8 Ways to Stay Active All Day – Fitness Center – Everyday Health

Burning calories and losing weight doesn't require an expensive gym membership. Just try some of these simple everyday activities to keep moving, and watch the pounds melt away.
Like most Americans, you probably spend a lot of time sitting — in your car, at your desk, on the couch. Even if you balance out your time in the chair with trips to the gym, research shows that too much sitting can up your risk of breast and colon cancers. Another recent study found that too much time parked in front of the TV may actually take years off your life.
Luckily, it’s easy to counteract the negative effects of sitting by simply moving more. A study published in the February issue of the Journal of the American Medical Association found that moderate-to-intense physical activity in sedentary children improved the kids’ waist circumference, blood sugar levels, cholesterol, and more across the board. In adults, research has found that being active can reduce your risk of colon cancer by 35 percent and breast cancer by 25 percent, and it’s never too late to make over your lifestyle.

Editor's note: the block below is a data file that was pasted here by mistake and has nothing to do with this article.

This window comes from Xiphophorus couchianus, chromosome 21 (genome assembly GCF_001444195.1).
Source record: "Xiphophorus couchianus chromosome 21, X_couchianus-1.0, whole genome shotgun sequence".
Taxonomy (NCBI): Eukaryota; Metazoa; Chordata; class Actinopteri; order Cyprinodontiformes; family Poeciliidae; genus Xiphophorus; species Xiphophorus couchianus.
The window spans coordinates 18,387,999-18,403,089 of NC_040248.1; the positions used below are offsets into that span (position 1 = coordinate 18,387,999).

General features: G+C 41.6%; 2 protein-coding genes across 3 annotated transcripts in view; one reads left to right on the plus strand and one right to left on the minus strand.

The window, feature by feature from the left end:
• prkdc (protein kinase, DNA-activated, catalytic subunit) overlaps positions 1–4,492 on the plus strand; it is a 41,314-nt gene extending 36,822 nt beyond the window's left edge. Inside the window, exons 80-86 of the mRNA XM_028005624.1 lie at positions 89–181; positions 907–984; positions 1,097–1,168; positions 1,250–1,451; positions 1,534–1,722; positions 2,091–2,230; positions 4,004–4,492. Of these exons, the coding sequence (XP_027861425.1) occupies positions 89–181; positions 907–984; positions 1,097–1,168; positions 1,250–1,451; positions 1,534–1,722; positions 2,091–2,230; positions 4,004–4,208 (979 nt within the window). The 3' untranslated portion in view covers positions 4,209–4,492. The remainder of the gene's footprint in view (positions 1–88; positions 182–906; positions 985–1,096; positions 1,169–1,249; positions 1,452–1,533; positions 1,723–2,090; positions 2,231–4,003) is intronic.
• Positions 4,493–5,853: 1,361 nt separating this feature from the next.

If you’re interested in boosting your health and trimming your waistline — no gym or expensive equipment required — here are eight simple ways to bake more activity into your day. Your health will thank you.